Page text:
Love, Yield, Obey, and Pray

Rudy Ross and I conclude our brief study of Colossians with an overview of the remaining verses in the book.

Like the letter to the Ephesians, Paul includes instructions about the way members of a household should treat each other.

Colossians 3.18-19 – Wives, be subject to your husbands, as is fitting in the Lord.

Husbands, love your wives and never treat them harshly.

Modern-day women often chafe over the command to “be subject to your husbands.” An understanding of the first-century world may eliminate some of their concerns.

(1) A wife was not chosen for love in the first century. Philosophers counseled men to choose a wife who could give them legitimate children and run the household well.

The Greco-Roman world accepted as a matter of fact that wives would bear children and take care of the home. Men were free to find love with their mistress and pleasure from prostitutes without any moral condemnation.

Both letters to the Corinthians and Thessalonians address this issue and call Christian men to holiness.

(2) The command for husbands to love their wives may seem perfectly logical in 2021 but was rare in the first century.

Jesus defined the kind of love that was to be present in the home and said, “love one another. Just as I have loved you, you also should love one another” (John 13.34).

When the environment of the home is filled with self-giving love, the truth of Jesus’ words is evident to all. “By this everyone will know that you are my disciples, if you have love for one another” (John 13.35).

(3) The word that describes a wife’s submission is the same word that was used for one Roman senator yielding his right to speak to another senator in the Roman forum.

When we compare self-giving love with yielding rights, there seems to be little difference.


The command to children and slaves is different from that of wives. Wives yield what is rightfully theirs, but children and slaves must obey.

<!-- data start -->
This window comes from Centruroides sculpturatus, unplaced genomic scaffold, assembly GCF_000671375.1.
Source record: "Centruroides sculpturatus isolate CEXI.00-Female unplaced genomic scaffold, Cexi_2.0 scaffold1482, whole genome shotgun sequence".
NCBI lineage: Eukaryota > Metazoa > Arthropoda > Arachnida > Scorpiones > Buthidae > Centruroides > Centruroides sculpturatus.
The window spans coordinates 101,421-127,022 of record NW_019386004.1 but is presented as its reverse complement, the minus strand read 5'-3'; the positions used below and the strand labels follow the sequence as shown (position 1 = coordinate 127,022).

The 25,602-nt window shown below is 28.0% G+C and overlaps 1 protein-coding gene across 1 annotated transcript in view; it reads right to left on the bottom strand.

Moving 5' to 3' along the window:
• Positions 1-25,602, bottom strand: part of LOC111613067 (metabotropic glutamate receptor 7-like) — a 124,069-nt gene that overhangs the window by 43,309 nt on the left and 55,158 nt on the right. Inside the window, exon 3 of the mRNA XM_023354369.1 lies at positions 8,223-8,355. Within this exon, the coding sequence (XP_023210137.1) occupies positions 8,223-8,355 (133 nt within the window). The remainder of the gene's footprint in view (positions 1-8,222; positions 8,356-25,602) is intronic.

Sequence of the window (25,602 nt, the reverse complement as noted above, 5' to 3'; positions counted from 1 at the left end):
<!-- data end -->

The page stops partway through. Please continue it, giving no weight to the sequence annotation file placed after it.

Colossians 3.20-23 – Children, obey your parents in everything, for this is your acceptable duty in the Lord.

Fathers, do not provoke your children, or they may lose heart.

Slaves, obey your earthly masters in everything, not with a slavery performed merely for looks, to please people, but wholeheartedly, fearing the Lord.

Whatever task you must do, work as if your soul depends on it, as for the Lord and not for humans.

The only person with less status than a slave in the ancient world was a child. Paul writes nothing new when he commands obedience from these two classes of people.

What is new is that slaves who follow Jesus are called to imitate their Savior. Their Savior had every right that heaven can confer on the Son of God, yet he became a slave.

[Jesus] existed in the form of God,
did not regard equality with God
as something to be grasped,

But emptied himself,
taking the form of a slave.
(Philippians 2.6-7)

When slaves served their masters as if they were serving Jesus, they imitated Jesus and showed his character to a watching world.

Men were not to “suck the life” out of their children through harsh discipline.

As masters, they were commanded to “treat your slaves justly and fairly, for you know that you also have a Master in heaven” (Colossians 4.1).


God always gives what he demands is an axiom that is demonstrated to be true throughout all of God’s dealings with humans.

When we are commanded to pray, we can count on God’s help with our prayers and the results from them.

Colossians 4.2-3 – Devote yourselves to prayer, keeping alert in it with thanksgiving.

At the same time, pray for us as well, that God will open to us a door for the word, that we may declare the mystery of Christ, for which I am in prison.

Prayer is not an optional Christian activity. Rather, God commands his covenant people to pray.

Alfred Lord Tennyson (1809-1892) wrote a famous appeal for prayer that perfectly sums up why we should be devoted to prayer.

More things are wrought by prayer
Than this world dreams of. Wherefore, let thy voice
Rise like a fountain for me night and day.
For what are men better than sheep or goats
That nourish a blind life within the brain,
If, knowing God, they lift not hands of prayer
Both for themselves and those who call them friend?
For so the whole round earth is every way
Bound by gold chains about the feet of God.

YouTube Video

Rudy Ross and I discuss this passage on YouTube today. It can be found on the Bob Spradling YouTube channel.

Please email your prayer requests to The Maywood prayer team will pray for you.

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